Forget Everything You Think You Know

The 2016 Marvel Studios movie Doctor Strange has a scene where Baron Mordo tells Dr. Strange to “forget everything you think you know.” In his case, he means the world, but in Allison Case’s case, this quote is much more applicable. In Wuthering Heights, Nelly Dean functions as the servant who tells the story, becoming little more than a plot device in Bronte’s narrative. Here, Nelly is far more involved…in more ways than one. From the opening lines, we see that there is a new connection that she shares with Mr. Hindley Earnshaw. Take this passage for example:

            “And I’ll not say he didn’t love her. But sometimes, if I was by, and her back to me, in the midst of his fussing he would send me a long, keen look, as if all this show was for my benefit.”

 It’s no secret that Allison Case is pushing Hindley and Nelly together romantically. The question is tied to the reason why.

We could always assume that this book was intended for a modern audience, particularly a modern audience that may have never read Wuthering Heights. They would not have had that connection to the original story and would have found themselves saying, “So what?” if Case had just went with the original narrative. Practically, it seems like a smart move for Case. But I think it’s more than just a smart move – I think it’s the reason Nelly chose to stay.

In the context of Nelly Dean, a storm forces Hindley and Nelly to go to a cave to seek shelter. In a tender scene, Nelly and Hindley spend the night together in the same cave that they visited as children. The narrative comes full circle where Nelly’s childhood innocence from her earlier playtime in the cave is replaced by her path to adulthood from her night with Hindley – and the same goes for Hindley as well. In the end, she confesses all of this to Lockwood reading her letter:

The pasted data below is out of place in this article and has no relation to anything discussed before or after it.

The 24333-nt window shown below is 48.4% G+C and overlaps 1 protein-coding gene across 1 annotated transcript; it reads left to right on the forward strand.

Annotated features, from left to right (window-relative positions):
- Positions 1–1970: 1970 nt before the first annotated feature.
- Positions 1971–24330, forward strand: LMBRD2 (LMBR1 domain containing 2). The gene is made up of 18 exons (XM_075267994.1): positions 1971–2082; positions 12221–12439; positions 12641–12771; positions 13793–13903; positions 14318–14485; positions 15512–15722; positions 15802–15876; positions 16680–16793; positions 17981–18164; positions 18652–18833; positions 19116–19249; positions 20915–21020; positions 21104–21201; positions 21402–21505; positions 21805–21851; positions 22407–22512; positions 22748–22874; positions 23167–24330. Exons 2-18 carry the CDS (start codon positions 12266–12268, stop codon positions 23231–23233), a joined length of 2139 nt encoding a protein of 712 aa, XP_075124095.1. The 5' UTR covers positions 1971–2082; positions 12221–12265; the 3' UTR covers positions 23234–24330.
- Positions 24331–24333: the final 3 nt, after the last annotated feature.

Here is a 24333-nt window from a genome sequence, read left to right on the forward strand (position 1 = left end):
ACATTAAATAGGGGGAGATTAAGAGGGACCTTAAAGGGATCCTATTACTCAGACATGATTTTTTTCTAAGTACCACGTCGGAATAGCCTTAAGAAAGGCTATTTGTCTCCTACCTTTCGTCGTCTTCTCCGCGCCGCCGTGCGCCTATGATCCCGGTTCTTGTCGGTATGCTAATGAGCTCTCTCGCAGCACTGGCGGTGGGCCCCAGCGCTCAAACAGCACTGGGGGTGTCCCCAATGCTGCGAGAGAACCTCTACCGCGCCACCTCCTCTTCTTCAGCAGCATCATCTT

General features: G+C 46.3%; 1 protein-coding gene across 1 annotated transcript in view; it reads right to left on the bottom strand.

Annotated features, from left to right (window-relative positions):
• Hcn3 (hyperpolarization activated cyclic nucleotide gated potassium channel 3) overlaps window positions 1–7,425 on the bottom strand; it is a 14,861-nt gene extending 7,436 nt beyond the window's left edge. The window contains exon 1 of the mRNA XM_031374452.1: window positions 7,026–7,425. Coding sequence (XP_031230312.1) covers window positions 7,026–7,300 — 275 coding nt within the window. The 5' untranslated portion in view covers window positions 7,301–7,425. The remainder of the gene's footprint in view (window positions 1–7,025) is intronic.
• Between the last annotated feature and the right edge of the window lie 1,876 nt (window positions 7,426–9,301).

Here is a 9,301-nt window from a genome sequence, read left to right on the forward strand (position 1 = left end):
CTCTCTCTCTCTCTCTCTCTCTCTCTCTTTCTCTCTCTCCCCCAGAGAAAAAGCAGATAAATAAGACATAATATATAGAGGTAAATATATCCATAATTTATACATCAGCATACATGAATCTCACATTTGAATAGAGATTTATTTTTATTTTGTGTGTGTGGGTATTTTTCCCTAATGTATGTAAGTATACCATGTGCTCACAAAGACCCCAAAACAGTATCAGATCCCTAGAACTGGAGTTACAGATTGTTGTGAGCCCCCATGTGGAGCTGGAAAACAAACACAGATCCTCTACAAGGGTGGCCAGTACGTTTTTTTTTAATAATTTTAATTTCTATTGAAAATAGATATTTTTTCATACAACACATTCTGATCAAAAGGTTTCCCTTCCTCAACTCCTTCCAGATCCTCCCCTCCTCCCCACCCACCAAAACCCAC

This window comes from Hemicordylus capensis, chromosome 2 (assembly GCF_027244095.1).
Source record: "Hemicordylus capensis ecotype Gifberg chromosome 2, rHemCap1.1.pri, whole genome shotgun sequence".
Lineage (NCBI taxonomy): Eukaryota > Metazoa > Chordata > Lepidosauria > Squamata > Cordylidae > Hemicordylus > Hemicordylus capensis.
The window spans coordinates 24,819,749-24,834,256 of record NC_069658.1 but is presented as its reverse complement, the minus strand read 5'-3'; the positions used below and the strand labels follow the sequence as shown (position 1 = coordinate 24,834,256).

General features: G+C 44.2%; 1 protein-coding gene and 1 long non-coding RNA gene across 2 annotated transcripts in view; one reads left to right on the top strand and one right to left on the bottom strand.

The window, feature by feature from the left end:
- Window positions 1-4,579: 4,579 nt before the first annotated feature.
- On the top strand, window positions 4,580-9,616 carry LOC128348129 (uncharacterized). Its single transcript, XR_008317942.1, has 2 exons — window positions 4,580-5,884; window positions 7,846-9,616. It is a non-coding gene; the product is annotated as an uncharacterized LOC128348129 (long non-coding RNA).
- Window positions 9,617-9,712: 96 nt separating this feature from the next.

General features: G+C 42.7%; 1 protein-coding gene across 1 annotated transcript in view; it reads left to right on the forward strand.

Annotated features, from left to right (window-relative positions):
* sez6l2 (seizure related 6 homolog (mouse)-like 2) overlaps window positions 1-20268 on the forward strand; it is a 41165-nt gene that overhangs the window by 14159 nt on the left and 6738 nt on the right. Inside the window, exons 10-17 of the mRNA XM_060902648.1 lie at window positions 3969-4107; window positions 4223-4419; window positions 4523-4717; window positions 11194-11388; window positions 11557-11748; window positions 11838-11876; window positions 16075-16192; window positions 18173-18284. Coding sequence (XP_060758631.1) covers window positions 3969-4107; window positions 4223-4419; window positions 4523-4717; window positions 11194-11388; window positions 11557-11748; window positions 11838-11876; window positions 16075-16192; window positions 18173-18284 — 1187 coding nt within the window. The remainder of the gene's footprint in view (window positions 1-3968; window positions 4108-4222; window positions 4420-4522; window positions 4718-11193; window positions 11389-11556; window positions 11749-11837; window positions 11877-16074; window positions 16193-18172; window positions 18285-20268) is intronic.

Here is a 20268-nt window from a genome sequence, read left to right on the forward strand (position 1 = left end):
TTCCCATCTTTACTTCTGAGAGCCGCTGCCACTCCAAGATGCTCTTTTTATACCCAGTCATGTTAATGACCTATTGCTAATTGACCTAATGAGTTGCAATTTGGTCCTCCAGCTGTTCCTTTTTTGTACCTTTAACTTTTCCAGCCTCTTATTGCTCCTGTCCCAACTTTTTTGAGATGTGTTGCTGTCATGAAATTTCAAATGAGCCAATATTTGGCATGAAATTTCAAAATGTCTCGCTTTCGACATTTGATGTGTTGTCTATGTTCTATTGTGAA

“Do I need to tell you what happened next? Remember that we were frightened and cold and far from home. And I loved him. Yes, there on our heathery bed in that little earthen chamber, roofed with stone and curtained by falling rain, I loved him with all my heart.”

 Love is a powerful motivator in keeping someone tied to a certain place. It is a metaphor for the inability of a person to move on from someone or something. We see in the opening chapters that eventually the teenage romance breaks down, despite their seeming love for each other. Because of that, Nelly Dean positions itself as an interesting exploration of what happens when you find love in circumstance and not in truth. Nelly and Hindley were raised together, played together, and did not leave Wuthering Heights for most of their childhood. It was only a matter of time before they fell in love. But I don’t think that Case would say that this is a particularly good thing. In fact, it seems that now Nelly is much more in line with the other family members who chose to stay at Wuthering Heights in Bronte’s novel. Instead of just being “the servant,” Nelly is painted as a jilted lover who is sworn by duty to serve the family because of their kindness towards her and her love for Hindley. In this, Nelly is very much a tortured soul just like the rest of them.


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